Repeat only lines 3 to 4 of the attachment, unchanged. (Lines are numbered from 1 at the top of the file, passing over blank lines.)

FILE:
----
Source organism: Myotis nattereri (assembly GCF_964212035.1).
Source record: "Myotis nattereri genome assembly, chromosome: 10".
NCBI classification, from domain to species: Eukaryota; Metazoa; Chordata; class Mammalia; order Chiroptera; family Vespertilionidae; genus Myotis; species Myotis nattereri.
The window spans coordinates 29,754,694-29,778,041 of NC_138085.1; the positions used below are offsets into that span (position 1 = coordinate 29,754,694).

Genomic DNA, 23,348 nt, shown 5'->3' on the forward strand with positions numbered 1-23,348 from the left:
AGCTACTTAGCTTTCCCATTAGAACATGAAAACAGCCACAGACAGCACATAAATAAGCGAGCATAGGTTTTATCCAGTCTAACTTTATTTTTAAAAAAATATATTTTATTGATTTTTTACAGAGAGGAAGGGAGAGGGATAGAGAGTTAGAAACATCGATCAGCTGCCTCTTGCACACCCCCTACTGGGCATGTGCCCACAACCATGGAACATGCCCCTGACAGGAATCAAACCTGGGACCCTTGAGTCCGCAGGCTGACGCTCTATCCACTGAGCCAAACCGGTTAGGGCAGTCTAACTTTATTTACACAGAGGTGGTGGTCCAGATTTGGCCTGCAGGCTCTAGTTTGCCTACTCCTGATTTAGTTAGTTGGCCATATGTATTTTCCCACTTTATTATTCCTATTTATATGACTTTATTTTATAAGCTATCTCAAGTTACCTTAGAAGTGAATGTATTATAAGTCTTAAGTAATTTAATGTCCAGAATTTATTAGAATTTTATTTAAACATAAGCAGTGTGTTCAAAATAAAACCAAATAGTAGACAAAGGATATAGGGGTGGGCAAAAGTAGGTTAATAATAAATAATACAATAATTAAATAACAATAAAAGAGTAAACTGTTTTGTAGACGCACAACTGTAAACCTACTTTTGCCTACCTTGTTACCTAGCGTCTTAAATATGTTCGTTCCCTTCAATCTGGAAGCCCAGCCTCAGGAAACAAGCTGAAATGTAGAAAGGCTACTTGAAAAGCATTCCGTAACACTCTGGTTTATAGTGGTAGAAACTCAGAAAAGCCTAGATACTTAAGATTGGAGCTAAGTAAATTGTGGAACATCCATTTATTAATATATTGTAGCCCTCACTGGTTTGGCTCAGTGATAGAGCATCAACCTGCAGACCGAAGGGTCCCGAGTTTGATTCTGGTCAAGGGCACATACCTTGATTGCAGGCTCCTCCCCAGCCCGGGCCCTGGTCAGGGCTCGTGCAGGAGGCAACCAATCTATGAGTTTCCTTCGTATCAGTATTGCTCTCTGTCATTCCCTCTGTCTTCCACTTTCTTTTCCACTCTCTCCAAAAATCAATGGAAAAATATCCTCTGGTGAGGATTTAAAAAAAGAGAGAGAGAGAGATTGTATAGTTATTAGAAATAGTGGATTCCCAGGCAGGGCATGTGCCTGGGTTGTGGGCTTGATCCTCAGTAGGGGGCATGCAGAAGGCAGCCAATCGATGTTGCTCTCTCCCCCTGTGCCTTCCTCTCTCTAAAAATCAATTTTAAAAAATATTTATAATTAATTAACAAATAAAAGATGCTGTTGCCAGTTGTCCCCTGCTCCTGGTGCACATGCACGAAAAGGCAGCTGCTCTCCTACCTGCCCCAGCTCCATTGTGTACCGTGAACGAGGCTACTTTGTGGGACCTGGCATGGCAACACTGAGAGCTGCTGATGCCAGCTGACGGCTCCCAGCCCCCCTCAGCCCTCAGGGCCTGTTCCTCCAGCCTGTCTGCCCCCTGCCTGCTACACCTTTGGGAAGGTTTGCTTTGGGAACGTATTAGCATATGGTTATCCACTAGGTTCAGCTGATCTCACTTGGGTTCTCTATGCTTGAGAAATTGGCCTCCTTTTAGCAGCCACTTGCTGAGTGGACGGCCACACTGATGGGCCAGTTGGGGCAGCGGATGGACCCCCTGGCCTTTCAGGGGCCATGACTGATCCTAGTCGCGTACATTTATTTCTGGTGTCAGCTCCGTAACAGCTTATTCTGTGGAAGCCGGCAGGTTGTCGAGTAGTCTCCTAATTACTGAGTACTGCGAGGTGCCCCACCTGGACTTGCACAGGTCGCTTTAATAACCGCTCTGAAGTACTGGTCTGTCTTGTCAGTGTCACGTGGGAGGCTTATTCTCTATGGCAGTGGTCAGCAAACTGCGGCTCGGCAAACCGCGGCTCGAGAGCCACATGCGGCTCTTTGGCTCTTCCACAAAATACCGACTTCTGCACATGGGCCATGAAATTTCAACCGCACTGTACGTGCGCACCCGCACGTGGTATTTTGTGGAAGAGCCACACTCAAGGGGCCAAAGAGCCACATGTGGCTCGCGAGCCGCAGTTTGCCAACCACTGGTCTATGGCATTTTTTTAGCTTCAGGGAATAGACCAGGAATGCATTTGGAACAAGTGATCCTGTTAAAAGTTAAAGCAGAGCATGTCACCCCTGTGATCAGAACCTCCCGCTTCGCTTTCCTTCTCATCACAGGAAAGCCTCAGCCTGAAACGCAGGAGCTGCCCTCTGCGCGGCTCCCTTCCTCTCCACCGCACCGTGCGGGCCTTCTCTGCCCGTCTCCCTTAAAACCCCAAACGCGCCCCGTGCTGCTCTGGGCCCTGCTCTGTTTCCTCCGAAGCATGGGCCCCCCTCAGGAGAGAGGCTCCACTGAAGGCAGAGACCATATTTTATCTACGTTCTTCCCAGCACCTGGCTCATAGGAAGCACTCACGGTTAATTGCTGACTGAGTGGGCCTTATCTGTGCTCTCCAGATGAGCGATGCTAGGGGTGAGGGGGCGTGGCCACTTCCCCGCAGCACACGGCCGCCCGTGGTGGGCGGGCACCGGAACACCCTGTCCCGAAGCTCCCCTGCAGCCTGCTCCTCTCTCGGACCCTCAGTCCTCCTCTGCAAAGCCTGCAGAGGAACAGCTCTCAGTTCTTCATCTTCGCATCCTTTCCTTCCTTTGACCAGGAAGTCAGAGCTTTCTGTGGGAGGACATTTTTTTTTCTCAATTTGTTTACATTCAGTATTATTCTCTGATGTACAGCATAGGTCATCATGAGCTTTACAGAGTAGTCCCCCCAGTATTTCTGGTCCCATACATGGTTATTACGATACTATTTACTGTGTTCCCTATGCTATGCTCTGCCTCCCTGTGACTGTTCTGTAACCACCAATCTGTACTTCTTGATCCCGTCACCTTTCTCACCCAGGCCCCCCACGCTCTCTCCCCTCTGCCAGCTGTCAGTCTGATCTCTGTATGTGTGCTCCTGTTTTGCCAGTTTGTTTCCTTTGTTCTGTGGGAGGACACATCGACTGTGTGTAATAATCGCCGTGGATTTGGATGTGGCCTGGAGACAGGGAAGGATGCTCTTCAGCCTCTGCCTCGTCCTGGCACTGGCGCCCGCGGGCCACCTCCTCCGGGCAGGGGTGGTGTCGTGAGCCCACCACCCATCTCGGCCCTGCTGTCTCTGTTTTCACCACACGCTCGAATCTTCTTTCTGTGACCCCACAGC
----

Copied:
NCBI classification, from domain to species: Eukaryota; Metazoa; Chordata; class Mammalia; order Chiroptera; family Vespertilionidae; genus Myotis; species Myotis nattereri.
The window spans coordinates 29,754,694-29,778,041 of NC_138085.1; the positions used below are offsets into that span (position 1 = coordinate 29,754,694).